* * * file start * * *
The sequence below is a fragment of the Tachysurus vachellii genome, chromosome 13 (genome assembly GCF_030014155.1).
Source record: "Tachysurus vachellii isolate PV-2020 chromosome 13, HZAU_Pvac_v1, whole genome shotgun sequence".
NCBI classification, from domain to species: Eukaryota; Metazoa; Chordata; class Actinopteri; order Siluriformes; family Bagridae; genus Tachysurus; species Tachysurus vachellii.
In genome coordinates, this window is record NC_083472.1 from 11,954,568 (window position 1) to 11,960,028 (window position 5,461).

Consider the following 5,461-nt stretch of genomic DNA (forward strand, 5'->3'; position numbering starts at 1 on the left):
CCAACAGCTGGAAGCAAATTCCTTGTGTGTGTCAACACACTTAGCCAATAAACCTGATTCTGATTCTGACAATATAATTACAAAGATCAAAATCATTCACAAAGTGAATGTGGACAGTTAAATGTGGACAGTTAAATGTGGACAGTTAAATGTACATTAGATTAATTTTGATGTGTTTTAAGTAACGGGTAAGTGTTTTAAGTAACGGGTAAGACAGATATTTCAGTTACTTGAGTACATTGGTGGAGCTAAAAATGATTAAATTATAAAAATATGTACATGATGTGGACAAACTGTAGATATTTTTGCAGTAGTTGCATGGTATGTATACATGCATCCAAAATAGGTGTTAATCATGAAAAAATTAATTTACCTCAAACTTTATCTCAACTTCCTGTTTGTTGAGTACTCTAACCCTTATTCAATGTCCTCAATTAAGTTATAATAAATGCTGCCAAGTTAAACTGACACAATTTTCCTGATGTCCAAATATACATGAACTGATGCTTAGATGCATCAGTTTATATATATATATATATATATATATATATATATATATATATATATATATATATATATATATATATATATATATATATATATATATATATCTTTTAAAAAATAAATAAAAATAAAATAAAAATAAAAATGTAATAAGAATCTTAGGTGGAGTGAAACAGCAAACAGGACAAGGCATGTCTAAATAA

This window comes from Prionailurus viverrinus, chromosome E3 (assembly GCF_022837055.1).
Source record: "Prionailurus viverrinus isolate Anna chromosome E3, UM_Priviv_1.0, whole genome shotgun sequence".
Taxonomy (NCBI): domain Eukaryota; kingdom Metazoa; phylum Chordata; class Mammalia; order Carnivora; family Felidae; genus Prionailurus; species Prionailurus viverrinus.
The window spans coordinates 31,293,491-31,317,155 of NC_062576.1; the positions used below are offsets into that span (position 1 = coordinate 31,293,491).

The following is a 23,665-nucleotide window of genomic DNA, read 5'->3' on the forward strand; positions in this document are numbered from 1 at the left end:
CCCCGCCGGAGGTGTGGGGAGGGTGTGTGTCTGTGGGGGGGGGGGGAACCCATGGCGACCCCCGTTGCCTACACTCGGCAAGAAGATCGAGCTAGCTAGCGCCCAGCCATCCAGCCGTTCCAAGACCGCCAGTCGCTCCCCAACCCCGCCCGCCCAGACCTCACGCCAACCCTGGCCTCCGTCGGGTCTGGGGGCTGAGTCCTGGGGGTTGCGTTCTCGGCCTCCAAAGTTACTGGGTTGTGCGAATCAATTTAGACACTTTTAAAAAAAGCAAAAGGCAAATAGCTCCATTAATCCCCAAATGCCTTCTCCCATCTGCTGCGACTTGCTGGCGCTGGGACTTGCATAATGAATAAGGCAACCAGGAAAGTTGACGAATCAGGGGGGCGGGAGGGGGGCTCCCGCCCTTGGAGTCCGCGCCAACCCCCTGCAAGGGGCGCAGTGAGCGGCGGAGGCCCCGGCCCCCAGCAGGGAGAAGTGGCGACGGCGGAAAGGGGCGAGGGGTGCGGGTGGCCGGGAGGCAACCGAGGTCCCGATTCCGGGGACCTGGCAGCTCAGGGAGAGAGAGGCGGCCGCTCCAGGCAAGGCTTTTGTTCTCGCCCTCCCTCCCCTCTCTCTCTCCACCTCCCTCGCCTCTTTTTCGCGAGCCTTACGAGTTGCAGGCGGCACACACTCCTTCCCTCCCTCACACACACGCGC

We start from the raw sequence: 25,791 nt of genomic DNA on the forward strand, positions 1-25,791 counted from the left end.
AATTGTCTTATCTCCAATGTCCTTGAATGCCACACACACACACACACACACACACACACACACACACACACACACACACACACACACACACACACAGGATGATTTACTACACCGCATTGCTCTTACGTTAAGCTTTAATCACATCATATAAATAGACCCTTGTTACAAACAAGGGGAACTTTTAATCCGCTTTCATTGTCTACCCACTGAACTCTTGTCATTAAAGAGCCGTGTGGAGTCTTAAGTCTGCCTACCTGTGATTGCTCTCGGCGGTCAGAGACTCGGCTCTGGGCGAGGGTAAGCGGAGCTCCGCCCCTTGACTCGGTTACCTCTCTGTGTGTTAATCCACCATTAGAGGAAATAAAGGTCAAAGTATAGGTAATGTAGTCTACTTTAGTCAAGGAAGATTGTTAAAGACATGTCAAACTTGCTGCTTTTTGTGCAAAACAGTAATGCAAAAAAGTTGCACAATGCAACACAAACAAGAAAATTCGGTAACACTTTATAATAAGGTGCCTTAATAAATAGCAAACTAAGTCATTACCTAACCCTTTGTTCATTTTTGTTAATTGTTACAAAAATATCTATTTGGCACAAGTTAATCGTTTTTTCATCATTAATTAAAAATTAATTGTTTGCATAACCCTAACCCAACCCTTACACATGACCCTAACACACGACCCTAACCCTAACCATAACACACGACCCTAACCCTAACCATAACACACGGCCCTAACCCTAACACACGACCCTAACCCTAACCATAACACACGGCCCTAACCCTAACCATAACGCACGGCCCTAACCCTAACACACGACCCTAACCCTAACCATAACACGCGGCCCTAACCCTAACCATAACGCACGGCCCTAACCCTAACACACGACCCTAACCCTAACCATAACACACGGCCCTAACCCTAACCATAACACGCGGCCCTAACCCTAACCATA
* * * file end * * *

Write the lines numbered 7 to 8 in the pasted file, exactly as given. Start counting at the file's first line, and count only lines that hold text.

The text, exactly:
This window comes from Prionailurus viverrinus, chromosome E3 (assembly GCF_022837055.1).
Source record: "Prionailurus viverrinus isolate Anna chromosome E3, UM_Priviv_1.0, whole genome shotgun sequence".